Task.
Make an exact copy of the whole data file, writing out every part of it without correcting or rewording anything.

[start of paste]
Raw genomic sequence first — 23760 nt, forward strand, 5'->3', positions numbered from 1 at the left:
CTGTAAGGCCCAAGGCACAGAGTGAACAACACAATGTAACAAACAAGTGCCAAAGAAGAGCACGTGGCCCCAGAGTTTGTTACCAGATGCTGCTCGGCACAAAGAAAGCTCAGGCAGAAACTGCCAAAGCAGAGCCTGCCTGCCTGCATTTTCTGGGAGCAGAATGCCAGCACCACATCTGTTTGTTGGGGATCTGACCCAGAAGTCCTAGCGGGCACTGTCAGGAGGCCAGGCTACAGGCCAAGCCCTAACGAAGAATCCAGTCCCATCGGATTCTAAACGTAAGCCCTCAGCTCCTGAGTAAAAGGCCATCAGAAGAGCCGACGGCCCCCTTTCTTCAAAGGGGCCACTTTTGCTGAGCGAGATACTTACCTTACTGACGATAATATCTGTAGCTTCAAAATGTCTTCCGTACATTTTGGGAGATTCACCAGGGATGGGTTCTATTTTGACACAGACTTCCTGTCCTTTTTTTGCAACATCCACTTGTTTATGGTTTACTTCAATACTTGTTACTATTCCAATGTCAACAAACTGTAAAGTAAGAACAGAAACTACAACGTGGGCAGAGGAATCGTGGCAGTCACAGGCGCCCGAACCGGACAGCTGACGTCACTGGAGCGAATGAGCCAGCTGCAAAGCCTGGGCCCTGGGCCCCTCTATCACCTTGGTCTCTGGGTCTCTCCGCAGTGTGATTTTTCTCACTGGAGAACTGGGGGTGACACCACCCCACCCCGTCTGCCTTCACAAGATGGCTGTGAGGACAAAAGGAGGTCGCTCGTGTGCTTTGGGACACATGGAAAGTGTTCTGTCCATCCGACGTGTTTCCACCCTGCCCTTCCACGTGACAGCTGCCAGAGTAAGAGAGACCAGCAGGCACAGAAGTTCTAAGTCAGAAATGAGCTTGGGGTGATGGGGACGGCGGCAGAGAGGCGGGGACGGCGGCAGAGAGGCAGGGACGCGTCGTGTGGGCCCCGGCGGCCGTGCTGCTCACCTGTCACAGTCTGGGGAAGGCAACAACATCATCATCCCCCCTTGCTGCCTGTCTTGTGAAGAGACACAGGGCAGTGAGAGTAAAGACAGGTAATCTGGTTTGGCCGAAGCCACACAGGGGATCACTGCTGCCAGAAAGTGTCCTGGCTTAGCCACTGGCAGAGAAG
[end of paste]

Raw genomic sequence first — 23760 nt, forward strand, 5'->3', positions numbered from 1 at the left:
CTGTAAGGCCCAAGGCACAGAGTGAACAACACAATGTAACAAACAAGTGCCAAAGAAGAGCACGTGGCCCCAGAGTTTGTTACCAGATGCTGCTCGGCACAAAGAAAGCTCAGGCAGAAACTGCCAAAGCAGAGCCTGCCTGCCTGCATTTTCTGGGAGCAGAATGCCAGCACCACATCTGTTTGTTGGGGATCTGACCCAGAAGTCCTAGCGGGCACTGTCAGGAGGCCAGGCTACAGGCCAAGCCCTAACGAAGAATCCAGTCCCATCGGATTCTAAACGTAAGCCCTCAGCTCCTGAGTAAAAGGCCATCAGAAGAGCCGACGGCCCCCTTTCTTCAAAGGGGCCACTTTTGCTGAGCGAGATACTTACCTTACTGACGATAATATCTGTAGCTTCAAAATGTCTTCCGTACATTTTGGGAGATTCACCAGGGATGGGTTCTATTTTGACACAGACTTCCTGTCCTTTTTTTGCAACATCCACTTGTTTATGGTTTACTTCAATACTTGTTACTATTCCAATGTCAACAAACTGTAAAGTAAGAACAGAAACTACAACGTGGGCAGAGGAATCGTGGCAGTCACAGGCGCCCGAACCGGACAGCTGACGTCACTGGAGCGAATGAGCCAGCTGCAAAGCCTGGGCCCTGGGCCCCTCTATCACCTTGGTCTCTGGGTCTCTCCGCAGTGTGATTTTTCTCACTGGAGAACTGGGGGTGACACCACCCCACCCCGTCTGCCTTCACAAGATGGCTGTGAGGACAAAAGGAGGTCGCTCGTGTGCTTTGGGACACATGGAAAGTGTTCTGTCCATCCGACGTGTTTCCACCCTGCCCTTCCACGTGACAGCTGCCAGAGTAAGAGAGACCAGCAGGCACAGAAGTTCTAAGTCAGAAATGAGCTTGGGGTGATGGGGACGGCGGCAGAGAGGCGGGGACGGCGGCAGAGAGGCAGGGACGCGTCGTGTGGGCCCCGGCGGCCGTGCTGCTCACCTGTCACAGTCTGGGGAAGGCAACAACATCATCATCCCCCCTTGCTGCCTGTCTTGTGAAGAGACACAGGGCAGTGAGAGTAAAGACAGGTAATCTGGTTTGGCCGAAGCCACACAGGGGATCACTGCTGCCAGAAAGTGTCCTGGCTTAGCCACTGGCAGAGAAG